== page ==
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Ruth Davidson: do not treat compromise as a dirty word

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Ruth Davidson: do not treat compromise as a dirty word

I remember – not so long ago – being the new kid on the block. A freshman MSP taking on the leadership of my party at an age regularly remarked upon by media commentators and with zero experience of frontline politics.

I made a million mistakes and had to hustle to insert my party’s voice in the debate at all.

I’m not sure what happened, but suddenly I feel like a Scottish political veteran.

In the nearly eight years that I’ve occupied this role, I’ve led the Scottish Conservatives through seven national elections and two referendum campaigns. I’m on my second first minister, my third prime minister, my fourth UK Liberal Democrat leader and my fifth leader of Scottish Labour.

I’m not sure if – like boiling a frog – I would necessarily have noticed the transition if I hadn’t spent some time away from the chalk face this year, while on maternity leave.

Even with the frequent calls to the PM, cabinet colleagues and MSPs at Holyrood, taking a step back and trading acts and amendments for nappies and night feeds, gave me a chance to climb out of the bubble and look at the world from a different angle.

I noticed, for example, the ferocity of the social-media clash that afflicts Scottish political debate.

I saw the fringes get louder and louder and the risk of the centre ground being overrun.

And it wasn’t just Scotland. The temperature of political debate has been rising all round the world.

Out has gone bipartisan collaboration, replaced by Twitter pitchforks and betrayal narratives. Opponents have become enemies while the protest and counter protest sees one side calling the other ‘sell-outs’, while the cry of ‘traitors’ is lobbed back in return.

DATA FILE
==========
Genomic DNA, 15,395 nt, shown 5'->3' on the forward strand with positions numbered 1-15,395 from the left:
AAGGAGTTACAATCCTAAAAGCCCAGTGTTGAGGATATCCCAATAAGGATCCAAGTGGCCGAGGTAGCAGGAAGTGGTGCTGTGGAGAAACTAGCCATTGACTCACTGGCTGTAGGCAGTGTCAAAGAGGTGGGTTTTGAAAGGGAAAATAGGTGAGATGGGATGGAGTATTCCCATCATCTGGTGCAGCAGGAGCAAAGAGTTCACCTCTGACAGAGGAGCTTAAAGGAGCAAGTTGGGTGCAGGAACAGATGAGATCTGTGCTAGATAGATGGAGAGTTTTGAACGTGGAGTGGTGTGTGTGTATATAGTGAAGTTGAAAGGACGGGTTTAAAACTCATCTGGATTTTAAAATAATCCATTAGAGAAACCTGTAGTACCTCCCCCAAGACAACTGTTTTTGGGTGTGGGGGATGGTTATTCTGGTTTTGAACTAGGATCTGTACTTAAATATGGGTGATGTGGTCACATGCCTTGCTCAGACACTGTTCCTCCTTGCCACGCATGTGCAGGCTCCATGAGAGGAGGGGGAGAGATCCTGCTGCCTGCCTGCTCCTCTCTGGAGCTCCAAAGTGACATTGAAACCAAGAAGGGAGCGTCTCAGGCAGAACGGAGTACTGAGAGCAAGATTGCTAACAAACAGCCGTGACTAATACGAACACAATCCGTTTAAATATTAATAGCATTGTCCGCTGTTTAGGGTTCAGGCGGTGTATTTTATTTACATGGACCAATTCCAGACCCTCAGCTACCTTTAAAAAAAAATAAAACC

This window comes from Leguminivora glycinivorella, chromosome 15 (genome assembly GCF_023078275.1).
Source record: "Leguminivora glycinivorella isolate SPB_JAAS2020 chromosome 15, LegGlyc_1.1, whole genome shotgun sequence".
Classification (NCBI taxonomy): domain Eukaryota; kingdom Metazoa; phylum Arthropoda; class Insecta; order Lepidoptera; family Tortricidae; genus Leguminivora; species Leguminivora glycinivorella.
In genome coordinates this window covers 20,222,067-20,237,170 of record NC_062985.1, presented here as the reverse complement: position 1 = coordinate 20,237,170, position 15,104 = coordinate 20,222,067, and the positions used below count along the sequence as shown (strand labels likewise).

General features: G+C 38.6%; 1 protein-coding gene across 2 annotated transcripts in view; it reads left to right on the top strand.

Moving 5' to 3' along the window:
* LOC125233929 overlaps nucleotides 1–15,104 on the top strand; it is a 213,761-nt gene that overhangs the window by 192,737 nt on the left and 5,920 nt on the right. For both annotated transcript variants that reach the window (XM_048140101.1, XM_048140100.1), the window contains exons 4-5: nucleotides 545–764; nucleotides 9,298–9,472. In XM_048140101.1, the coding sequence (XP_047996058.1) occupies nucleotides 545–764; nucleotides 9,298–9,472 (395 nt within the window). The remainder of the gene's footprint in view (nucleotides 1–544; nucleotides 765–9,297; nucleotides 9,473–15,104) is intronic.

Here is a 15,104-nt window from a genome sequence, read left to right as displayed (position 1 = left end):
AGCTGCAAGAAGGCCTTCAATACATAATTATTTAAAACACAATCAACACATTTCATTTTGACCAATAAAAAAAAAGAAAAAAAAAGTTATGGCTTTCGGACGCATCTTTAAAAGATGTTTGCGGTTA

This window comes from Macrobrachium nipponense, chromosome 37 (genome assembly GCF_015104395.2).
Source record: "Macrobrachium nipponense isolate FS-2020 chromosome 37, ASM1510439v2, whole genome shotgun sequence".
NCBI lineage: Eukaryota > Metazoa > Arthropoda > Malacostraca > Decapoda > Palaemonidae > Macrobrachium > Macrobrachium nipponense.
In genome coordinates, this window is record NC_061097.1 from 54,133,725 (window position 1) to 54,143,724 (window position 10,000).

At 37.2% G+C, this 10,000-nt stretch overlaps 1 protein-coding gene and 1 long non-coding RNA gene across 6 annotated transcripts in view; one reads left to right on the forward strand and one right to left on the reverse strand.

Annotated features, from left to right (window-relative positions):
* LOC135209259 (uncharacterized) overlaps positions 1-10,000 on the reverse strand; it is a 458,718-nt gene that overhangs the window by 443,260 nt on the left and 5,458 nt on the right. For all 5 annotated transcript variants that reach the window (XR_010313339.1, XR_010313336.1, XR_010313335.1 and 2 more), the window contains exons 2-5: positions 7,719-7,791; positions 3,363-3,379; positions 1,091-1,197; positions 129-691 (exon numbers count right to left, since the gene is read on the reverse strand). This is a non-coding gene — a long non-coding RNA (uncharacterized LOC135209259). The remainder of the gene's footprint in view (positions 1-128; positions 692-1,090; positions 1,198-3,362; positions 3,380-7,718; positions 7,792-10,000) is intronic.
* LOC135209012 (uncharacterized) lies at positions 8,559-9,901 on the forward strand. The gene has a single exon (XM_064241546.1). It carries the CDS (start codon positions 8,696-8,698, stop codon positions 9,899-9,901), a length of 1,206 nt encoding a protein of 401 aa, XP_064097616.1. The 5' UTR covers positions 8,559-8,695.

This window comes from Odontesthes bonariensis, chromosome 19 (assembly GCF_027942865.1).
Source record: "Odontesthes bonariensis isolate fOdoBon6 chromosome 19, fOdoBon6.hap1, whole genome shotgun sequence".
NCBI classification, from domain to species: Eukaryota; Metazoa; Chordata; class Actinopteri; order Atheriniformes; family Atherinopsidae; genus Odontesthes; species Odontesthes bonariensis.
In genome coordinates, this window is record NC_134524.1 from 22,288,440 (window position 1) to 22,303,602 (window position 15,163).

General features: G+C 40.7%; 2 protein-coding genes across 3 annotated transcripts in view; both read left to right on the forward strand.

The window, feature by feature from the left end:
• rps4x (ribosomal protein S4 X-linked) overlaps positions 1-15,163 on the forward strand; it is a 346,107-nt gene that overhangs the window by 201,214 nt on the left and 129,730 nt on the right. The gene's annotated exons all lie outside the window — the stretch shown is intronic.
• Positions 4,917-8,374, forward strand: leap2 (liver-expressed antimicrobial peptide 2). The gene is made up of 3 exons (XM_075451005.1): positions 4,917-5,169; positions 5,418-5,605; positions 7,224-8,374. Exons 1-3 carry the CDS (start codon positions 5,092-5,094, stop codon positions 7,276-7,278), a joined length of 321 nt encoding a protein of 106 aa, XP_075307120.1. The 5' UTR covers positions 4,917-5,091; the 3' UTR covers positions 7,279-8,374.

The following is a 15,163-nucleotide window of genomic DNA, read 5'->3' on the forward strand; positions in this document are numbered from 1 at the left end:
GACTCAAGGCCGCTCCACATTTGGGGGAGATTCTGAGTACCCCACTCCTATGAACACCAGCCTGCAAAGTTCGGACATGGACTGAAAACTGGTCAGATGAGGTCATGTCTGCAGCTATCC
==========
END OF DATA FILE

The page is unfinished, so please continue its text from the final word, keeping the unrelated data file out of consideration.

Where it’s not enough to question or debate an idea, you have to delegitimise the person that makes it. Dismiss the man, and there’s no need to play the ball. It’s not a pretty sight.

But here’s the other thing about stepping back. You realise that the all-consuming politician-journalist-commentator-activist axis eating itself online isn’t real life, or anything like it. People aren’t shouting louder in the streets. Or at their desk. Or in the supermarket.

Most people are still looking for grown-up politicians to listen, to think about things properly and to compromise. The vast majority want the same thing they’ve always wanted – for politicians to take account of people’s views, and follow a practical, pragmatic approach that does the most good.

I believe this is what most people are looking for when it comes to the two overriding issues of the current moment: Brexit and Scottish independence.

On Brexit, I will support the new Conservative administration as it seeks to get a new deal over the coming weeks so we can leave the EU on October 31st.

But, as I have said already this summer, my plea to all sides is not to treat compromise as a dirty word, but as the necessary path towards a better, settled relationship.